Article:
Advent: The Challenge of Waiting

In this Season of Advent we learn about waiting. Waiting is painful; it brings anxiety and in some cases causes us to wonder – “Where is God?”, “Does God sleep?”, “Does he care?” 
 
Malachi had spoken of the Messiah’s coming in chapter 1 “I have loved you, saith the LORD. Behold, I will send my messenger, and he shall prepare the way before me saying ‘the Lord, whom ye seek is coming to his temple, for he brings a new covenant, a new day of delight. Will you stand with him when he appeareth? For his message is like a refiner’s fire.”
 
Imagine being the Jewish people hearing these words of promise, the coming of a new day, a new hope and then suddenly silence. After these words from Malachi there was cold, tortuous silence for 400 years. Between the Old Testament and the New Testament it seemed as if God disappeared. Nothing was spoken and nothing moved. 
 
Jesus did not arrive into a quaint storyline. There were thousands of people hanging on the words of Malachi who did not see these words fulfilled. There are no easy answers as to why God would take his time. In our emotional economies this is not O.K. In our demands for immediacy there is no space and no purpose for waiting. What we need, what we long for, must come on our terms and on our timelines. If we have to wait too long we’re prone to move on, become cynical and pick another course. 
 
By the time Emmanuel arrived, those looking for the Messiah had been whittled down to a small remnant and few were looking any longer. Many had filled in the silence with their own agendas and demands. During Advent we are challenged with the complexity of waiting. We are confronted with our own character, our own faithfulness and our own expectations. This is the challenge of waiting. “Why would God makes us wait for what is good?” 
 
During Advent we ponder the place we are in. We have been offered a new purpose but not one without pain and paradox. We are given vision for a Kingdom-future but then we are weighed down in the obstacles of today. Our lives are still a mix of delight and despair. We are exposed everyday to the merging of brokenness and beauty. As we light the Advent candle’s let’s consider what we are waiting for. Let’s consider the kind of people we desire to be as we wait. To hold onto hope is to embrace that God’s Spirit may be working on character deep within us as we wait.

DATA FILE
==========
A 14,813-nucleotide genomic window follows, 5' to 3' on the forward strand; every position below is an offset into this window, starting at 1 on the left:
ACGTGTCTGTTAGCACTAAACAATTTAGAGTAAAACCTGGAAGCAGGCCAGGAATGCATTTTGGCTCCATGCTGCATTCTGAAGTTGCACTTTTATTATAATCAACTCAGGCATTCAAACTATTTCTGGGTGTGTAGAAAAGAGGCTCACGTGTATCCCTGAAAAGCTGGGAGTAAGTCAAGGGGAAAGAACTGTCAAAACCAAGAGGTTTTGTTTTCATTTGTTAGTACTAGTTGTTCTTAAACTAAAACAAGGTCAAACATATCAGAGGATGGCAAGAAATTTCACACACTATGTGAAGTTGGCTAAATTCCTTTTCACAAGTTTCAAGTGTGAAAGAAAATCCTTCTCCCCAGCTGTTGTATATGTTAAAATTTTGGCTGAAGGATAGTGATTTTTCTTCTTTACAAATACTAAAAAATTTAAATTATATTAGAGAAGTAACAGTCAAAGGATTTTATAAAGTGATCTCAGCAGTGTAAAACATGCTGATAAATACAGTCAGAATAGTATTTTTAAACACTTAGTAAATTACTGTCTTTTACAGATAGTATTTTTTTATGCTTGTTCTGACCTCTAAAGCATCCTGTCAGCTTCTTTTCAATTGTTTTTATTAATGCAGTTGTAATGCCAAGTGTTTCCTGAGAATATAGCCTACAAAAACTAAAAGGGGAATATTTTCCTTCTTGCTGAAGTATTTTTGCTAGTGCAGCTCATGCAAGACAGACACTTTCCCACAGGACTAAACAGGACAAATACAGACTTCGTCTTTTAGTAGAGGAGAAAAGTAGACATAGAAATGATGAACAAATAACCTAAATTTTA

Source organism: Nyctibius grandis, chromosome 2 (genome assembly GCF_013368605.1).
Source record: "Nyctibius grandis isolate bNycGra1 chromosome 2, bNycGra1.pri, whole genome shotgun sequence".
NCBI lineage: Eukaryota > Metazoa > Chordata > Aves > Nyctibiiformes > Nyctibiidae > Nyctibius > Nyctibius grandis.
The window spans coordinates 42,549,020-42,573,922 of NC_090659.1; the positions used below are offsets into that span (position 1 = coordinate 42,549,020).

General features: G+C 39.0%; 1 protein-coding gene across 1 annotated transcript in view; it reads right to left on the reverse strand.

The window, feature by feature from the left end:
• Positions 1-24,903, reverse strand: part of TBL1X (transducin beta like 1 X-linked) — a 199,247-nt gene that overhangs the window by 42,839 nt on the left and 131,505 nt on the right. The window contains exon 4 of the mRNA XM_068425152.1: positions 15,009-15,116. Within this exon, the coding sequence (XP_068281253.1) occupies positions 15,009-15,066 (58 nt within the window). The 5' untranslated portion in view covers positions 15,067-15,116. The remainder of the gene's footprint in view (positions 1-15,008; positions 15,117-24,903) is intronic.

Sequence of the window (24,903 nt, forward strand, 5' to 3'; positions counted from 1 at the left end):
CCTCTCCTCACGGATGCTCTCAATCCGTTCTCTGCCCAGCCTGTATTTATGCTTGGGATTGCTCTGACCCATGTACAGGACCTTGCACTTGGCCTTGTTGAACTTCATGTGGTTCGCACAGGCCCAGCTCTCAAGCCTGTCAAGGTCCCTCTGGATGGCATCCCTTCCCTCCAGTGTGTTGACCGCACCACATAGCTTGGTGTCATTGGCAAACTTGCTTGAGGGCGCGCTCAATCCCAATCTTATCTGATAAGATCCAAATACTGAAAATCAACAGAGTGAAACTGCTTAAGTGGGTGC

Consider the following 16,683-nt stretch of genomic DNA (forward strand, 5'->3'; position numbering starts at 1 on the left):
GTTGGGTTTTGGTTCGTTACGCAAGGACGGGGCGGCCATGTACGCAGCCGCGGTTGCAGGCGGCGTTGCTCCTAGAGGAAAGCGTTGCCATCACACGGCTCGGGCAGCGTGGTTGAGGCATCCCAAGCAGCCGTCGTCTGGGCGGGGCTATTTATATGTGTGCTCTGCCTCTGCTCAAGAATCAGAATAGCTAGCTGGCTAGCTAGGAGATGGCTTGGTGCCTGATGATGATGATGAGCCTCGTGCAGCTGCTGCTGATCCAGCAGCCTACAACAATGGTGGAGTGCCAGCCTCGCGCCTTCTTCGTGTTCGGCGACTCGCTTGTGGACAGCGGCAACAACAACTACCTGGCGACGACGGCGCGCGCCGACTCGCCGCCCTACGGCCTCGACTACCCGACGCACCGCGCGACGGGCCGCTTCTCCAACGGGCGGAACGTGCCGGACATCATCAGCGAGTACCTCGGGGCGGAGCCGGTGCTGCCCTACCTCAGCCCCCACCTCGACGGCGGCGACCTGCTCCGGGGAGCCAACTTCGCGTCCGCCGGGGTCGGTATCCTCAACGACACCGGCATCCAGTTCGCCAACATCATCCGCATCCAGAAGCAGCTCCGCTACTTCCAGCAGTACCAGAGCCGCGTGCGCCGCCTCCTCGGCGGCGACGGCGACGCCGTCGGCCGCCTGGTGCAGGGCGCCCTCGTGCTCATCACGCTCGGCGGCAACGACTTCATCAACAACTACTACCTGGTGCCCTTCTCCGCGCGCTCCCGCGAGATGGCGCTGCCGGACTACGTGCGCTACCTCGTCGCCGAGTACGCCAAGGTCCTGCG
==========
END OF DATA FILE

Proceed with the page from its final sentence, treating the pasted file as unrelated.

A Community Prayer for Waiting
When we are heavy with sorrow, 
let us cling to a whispering hope.
When we are deep in the night, 
let us not forget the light we’ve once seen.
When we are exhausted from waiting, 
let us find strength in each other.
Like the Remnant of Israel, teach our hearts how to wait.
When we are hardened by conflict, 
let love interrupt our bitterness.
When we are frightened by scenarios, 
let us receive wisdom from each other.
When we are haunted by failures, 
let grace heal our self-inflicted wounds.
When we are dismal and defeated, 
let faith be our nourishment.
Like the Remnant of Israel, teach our hearts how to wait.
When we are weary and complaining, 
let our hearts discover perspective.
When we are apathetic and clumsy, 
let deep apologies flow from our lips.
When we are dashed by disappointments,
let us find footing to press forward.
Like the Remnant of Israel, teach our hearts how to wait.
We are sheep who wander in the waiting, 
but the Shepherd knows our names.
We are strangers without a country, 
but the Kingdom of God is our true home.
In this time of great meaning, 
in the stillness of Advent, 
birth new patience, 
give us grace for the days before us.

 

In the name of the Father, 
the Son and the Holy Spirit, 
Amen
 
 

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